Crowdsourcing Control: Moving Beyond Multiple Choice

by   Christopher H. Lin, et al.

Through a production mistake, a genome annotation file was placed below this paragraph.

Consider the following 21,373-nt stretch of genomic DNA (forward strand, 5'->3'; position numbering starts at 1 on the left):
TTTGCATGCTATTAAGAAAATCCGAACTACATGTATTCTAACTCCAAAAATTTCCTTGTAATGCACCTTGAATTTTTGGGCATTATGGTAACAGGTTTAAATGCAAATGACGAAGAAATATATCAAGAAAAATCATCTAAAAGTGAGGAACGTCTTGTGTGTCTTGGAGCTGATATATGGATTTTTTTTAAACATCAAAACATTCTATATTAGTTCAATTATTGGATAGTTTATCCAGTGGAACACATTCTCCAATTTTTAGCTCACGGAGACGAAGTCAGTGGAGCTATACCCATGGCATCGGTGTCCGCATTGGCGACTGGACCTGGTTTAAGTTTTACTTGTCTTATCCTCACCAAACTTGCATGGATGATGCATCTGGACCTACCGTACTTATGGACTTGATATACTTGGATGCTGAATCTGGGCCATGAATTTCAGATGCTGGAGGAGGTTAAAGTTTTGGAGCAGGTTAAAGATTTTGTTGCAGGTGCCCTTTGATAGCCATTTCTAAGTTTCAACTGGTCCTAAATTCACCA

To ensure quality results from crowdsourced tasks, requesters often aggregate worker responses and use one of a plethora of strategies to infer the correct answer from the set of noisy responses. However, all current models assume prior knowledge of all possible outcomes of the task. While not an unreasonable assumption for tasks that can be posited as multiple-choice questions (e.g. n-ary classification), we observe that many tasks do not naturally fit this paradigm, but instead demand a free-response formulation where the outcome space is of infinite size (e.g. audio transcription). We model such tasks with a novel probabilistic graphical model, and design and implement LazySusan, a decision-theoretic controller that dynamically requests responses as necessary in order to infer answers to these tasks. We also design an EM algorithm to jointly learn the parameters of our model while inferring the correct answers to multiple tasks at a time. Live experiments on Amazon Mechanical Turk demonstrate the superiority of LazySusan at solving SAT Math questions, eliminating 83.2 the state-ofthe-art strategy, majority-voting. We also show in live experiments that our EM algorithm outperforms majority-voting on a visualization task that we design.



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